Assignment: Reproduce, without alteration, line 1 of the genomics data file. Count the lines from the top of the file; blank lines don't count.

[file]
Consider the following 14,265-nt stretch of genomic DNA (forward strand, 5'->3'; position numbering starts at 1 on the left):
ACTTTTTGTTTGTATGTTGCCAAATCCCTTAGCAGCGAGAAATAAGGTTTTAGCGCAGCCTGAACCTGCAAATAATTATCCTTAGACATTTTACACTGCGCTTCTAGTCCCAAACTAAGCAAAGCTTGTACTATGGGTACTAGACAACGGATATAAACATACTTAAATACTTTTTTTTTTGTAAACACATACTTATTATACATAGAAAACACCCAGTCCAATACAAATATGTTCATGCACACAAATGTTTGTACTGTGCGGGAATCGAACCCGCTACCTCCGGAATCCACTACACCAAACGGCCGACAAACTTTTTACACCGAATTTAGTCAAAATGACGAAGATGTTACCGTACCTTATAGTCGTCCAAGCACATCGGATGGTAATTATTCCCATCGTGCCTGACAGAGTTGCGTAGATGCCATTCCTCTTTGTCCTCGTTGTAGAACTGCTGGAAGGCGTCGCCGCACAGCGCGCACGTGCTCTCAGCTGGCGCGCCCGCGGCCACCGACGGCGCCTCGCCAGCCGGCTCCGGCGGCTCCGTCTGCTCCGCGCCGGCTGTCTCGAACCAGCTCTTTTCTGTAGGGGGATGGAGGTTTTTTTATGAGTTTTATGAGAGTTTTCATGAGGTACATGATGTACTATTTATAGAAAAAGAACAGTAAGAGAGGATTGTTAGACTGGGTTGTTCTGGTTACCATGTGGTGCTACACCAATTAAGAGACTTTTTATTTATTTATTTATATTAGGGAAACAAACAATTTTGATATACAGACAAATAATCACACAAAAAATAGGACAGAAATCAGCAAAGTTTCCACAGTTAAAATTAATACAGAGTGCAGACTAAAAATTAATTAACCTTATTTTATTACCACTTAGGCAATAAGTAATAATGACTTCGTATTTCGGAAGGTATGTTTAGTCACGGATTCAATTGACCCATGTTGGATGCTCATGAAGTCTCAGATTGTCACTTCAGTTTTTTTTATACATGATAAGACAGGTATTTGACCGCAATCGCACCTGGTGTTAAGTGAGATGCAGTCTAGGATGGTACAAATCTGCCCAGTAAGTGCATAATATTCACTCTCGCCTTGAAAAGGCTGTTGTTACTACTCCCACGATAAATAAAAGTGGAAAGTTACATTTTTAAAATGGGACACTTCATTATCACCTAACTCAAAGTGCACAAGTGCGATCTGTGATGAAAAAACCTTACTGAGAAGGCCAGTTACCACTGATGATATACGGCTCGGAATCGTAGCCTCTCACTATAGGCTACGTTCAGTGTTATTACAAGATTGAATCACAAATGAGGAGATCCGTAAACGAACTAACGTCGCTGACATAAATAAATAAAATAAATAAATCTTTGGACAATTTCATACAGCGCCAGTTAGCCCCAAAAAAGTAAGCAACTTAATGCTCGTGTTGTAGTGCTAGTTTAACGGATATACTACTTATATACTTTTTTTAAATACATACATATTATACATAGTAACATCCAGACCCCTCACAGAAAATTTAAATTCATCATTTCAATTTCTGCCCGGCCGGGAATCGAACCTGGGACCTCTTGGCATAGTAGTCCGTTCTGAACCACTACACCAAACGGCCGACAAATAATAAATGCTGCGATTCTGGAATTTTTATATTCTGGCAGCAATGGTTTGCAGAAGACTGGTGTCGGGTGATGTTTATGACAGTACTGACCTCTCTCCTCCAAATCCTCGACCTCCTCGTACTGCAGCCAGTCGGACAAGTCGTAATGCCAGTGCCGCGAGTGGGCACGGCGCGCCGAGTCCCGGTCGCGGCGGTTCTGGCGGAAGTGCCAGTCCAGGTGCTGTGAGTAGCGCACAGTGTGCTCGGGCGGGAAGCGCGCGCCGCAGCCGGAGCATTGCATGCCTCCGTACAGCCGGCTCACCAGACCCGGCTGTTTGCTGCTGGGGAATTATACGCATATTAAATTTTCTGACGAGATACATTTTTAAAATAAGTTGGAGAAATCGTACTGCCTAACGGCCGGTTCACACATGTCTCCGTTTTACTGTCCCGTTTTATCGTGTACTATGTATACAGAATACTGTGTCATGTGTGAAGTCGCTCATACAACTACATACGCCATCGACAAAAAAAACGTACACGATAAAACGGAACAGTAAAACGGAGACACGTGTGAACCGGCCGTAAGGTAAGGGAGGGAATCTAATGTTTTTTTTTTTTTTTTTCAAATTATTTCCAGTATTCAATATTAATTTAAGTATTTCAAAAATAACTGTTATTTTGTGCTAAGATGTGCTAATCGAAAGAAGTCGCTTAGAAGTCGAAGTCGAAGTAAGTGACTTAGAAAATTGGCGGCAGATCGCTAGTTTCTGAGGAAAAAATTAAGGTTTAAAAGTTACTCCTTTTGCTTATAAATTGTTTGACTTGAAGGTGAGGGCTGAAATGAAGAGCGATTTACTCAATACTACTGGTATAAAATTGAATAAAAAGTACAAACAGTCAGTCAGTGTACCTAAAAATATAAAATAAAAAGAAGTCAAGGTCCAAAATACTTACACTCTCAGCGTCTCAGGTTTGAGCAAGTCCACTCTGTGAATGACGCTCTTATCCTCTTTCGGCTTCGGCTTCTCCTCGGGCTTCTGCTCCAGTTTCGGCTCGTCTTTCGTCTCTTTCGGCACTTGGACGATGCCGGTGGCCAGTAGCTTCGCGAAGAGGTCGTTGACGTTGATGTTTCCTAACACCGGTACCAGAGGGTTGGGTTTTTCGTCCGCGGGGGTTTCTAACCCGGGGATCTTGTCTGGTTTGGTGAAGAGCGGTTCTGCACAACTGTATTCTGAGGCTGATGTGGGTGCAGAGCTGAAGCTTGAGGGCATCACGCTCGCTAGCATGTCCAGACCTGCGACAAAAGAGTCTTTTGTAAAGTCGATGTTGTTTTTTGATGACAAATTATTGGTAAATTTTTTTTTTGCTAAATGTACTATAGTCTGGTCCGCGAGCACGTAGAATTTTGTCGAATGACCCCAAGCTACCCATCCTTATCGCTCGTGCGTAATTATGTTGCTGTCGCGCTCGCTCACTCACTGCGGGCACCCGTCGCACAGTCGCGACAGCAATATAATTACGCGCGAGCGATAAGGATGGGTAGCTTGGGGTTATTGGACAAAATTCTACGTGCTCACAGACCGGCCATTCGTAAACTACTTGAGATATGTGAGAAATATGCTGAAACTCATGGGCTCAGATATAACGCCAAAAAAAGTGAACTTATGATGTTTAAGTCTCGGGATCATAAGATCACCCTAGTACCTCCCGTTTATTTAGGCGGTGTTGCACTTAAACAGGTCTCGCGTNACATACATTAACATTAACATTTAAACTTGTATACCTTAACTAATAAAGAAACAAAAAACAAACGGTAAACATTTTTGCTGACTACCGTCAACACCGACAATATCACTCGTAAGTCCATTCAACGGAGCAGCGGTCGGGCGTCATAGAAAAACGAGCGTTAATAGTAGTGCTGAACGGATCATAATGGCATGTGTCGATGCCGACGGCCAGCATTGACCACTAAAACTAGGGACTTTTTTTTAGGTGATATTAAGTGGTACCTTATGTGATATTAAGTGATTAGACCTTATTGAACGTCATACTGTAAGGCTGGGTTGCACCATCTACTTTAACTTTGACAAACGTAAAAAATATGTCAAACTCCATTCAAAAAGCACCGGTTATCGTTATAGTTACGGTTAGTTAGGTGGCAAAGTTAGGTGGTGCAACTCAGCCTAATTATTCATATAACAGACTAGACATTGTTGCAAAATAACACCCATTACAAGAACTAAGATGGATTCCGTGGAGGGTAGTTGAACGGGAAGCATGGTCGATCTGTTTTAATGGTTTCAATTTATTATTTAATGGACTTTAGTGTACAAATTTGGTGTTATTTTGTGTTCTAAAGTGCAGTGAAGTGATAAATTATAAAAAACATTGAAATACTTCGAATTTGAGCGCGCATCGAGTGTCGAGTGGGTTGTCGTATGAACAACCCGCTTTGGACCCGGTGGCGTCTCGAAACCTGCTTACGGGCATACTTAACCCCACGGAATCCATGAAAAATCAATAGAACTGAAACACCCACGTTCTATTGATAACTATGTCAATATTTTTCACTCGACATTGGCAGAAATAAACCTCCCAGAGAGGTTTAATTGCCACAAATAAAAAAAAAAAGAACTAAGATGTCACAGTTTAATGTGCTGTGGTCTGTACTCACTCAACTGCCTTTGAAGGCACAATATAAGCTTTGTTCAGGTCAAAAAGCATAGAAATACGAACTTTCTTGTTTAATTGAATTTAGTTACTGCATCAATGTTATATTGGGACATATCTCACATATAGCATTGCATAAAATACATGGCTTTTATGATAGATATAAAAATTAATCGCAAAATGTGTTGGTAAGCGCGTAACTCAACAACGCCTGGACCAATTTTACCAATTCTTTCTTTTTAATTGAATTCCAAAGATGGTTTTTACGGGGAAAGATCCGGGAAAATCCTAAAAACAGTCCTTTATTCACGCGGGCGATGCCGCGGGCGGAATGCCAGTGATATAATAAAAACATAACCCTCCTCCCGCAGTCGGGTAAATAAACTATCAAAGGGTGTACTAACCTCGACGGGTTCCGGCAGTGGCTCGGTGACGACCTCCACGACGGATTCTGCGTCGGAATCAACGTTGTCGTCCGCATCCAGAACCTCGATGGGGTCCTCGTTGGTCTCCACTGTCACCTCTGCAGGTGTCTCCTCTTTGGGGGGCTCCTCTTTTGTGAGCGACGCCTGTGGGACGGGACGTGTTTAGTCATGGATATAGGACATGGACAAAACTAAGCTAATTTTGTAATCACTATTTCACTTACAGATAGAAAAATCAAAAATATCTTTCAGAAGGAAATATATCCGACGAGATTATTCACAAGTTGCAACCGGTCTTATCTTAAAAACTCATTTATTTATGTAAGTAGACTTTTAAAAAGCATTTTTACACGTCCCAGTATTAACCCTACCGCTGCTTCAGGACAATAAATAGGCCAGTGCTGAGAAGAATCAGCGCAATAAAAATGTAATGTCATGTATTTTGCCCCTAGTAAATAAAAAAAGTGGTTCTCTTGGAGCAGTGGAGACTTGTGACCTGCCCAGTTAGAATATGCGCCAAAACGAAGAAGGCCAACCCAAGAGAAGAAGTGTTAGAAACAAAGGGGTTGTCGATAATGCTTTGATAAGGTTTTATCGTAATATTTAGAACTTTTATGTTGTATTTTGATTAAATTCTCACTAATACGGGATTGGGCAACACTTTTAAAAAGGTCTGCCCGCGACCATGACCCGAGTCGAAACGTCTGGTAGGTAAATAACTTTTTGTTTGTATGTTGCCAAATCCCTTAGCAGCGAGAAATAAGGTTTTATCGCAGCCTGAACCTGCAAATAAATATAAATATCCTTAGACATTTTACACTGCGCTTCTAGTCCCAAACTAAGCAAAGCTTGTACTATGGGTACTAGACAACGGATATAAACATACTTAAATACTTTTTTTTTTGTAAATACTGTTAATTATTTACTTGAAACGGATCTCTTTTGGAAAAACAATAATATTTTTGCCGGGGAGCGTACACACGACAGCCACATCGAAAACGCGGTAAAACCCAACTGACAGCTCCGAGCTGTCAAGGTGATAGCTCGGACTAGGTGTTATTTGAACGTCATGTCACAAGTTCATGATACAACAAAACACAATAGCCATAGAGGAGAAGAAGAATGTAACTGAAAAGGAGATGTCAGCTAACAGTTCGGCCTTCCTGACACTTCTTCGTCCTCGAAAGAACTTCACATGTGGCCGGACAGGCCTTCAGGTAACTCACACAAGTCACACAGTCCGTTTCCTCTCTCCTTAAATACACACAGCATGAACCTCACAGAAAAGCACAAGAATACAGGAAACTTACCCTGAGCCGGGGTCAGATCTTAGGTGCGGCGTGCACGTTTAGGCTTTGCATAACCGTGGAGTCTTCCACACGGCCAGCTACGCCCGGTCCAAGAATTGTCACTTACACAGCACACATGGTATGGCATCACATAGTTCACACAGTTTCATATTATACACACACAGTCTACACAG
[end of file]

Consider the following 14,265-nt stretch of genomic DNA (forward strand, 5'->3'; position numbering starts at 1 on the left):